It is possible to get wide angle lens attachments for the iPhone. With one of these Viewfinder Preview can then give you previews for much wider angle lenses. The only problem is your iPhone does not know when one of these is attached so it reports a wrong focal length. There is a section in the Settings to adjust for this. The scale value is there to adjust the focal length for the lens attachment. Most lens attachments will have the information available on how much they scale the focal length by. You can add this value in the Settings. The first time you use it though it would be good to verify the scale value is correct. The accuracy of these numbers is not guaranteed. When the wide angle scaling is enabled the scaling is reported on the main screen.
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The film format, focal length and aspect ratio menus are editable. Click on the button in the top right hand corner of the screen. This brings up the settings page. The first three entries of the second section in the settings take you to the pages for editing the film format, focal length and aspect ratio menus. The film formats section is broken into two sections. The list of formats in your menu and a list of film format presets. You can drag presets between the two sections. If your desired film format is not in the preset list you can add a new custom format by pressing the + button in the bottom left hand corner. To remove presets from your menu drag them back into the preset list. To remove custom entries press their red circle with the white line icon. You can edit custom film formats by clicking on them. You can also change the order of the menu by dragging entries about. The focal length and aspect ratio menu editing screens work in a similar manner to the film format screen except there is no preset section.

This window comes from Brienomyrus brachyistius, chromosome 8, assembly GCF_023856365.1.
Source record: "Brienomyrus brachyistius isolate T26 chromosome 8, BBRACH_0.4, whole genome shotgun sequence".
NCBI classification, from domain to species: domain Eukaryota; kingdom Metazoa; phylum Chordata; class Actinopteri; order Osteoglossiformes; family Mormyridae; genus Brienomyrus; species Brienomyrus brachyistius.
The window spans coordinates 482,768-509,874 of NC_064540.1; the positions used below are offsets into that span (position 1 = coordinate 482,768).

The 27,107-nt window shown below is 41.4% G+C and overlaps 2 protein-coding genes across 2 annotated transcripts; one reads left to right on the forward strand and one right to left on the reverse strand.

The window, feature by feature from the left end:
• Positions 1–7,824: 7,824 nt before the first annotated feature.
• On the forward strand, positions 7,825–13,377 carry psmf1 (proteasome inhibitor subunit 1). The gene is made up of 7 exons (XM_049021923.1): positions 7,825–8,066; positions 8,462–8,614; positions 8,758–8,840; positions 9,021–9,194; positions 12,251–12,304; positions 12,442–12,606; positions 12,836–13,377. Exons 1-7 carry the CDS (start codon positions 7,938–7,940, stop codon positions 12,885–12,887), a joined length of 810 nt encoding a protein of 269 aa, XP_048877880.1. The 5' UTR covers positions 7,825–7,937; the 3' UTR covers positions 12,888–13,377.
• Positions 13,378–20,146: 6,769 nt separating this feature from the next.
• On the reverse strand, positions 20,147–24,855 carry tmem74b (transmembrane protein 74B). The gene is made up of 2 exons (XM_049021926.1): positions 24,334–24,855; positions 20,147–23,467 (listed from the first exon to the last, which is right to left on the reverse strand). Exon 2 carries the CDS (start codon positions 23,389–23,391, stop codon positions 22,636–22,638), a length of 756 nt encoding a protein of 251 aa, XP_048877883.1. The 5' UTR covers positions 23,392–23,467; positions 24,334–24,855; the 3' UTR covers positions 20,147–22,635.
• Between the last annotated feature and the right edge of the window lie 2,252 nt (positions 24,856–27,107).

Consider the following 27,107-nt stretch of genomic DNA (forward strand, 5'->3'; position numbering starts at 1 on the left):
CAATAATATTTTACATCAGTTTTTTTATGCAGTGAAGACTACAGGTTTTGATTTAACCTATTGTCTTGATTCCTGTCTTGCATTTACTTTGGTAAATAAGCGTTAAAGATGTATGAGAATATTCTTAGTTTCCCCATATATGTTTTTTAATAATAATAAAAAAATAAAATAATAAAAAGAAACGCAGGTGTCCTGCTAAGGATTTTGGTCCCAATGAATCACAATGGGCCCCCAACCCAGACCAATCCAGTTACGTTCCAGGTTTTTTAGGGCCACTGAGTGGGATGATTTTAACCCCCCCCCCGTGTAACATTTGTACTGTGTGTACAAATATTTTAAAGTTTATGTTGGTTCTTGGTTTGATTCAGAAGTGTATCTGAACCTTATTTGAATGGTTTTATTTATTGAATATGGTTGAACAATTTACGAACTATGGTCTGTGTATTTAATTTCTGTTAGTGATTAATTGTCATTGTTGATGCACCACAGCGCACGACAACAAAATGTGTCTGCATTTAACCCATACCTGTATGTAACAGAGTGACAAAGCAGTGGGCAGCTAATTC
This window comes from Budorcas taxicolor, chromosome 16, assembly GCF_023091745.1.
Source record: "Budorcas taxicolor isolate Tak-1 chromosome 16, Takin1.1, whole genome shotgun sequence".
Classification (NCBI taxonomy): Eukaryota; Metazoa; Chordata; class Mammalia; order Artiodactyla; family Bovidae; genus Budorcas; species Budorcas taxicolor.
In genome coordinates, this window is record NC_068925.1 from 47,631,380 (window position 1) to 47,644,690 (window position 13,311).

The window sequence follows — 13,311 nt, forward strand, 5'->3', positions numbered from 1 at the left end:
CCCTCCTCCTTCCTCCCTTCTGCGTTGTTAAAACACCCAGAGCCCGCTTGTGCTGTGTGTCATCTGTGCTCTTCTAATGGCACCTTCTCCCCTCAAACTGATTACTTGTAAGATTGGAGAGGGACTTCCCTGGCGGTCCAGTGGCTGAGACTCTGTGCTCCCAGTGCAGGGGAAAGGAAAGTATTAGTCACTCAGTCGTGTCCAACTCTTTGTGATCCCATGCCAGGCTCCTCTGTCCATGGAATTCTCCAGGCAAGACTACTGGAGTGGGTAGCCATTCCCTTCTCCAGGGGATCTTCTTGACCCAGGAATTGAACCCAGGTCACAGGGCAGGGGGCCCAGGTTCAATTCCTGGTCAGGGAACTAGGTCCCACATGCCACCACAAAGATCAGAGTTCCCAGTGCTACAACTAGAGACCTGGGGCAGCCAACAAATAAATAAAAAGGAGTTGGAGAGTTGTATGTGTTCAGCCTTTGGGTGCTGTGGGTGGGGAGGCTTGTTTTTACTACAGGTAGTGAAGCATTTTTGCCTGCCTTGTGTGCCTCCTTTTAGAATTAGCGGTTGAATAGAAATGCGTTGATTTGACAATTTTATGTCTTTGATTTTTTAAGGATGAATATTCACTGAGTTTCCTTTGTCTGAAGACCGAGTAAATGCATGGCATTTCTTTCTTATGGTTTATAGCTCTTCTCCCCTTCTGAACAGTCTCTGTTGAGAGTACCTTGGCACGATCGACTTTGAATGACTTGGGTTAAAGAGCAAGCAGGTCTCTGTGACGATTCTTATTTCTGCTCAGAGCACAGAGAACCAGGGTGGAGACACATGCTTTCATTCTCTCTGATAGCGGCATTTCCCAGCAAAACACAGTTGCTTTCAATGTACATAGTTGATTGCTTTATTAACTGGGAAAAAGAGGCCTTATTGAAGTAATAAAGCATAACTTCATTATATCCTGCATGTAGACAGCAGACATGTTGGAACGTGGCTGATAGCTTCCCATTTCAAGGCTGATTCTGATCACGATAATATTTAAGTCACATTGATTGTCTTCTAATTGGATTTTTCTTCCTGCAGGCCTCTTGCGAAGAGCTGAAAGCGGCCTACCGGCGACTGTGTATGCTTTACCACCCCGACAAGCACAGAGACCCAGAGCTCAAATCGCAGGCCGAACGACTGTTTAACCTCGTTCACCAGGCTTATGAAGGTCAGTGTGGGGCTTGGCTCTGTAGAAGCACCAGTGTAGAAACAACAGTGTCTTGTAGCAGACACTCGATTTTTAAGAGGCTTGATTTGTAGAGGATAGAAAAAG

From the Settings you can select your preview to look like a particular film stock. When you select a film emulation it applies a colour look up table to the preview image. Given a source colour, an emulated colour is returned from the colour look up table. The result replicates the colour and tone characteristics of the specified film stock. These emulations are approximations and there is a level of artistic license in generating them. The emulations do not add grain. The colour look up tables have been authored by Pat David and are licensed under the Creative Commons Attribution-ShareAlike license.
The trademarked names used to define the presets are there for informational purposes only. They serve only to inform the user which film stock the given preset is designed to approximate. As there is no way to convey this information other than by using the trademarked name, we believe this constitutes fair use. Neither the publisher nor the authors are affiliated with or endorsed by the companies that own the trademarks.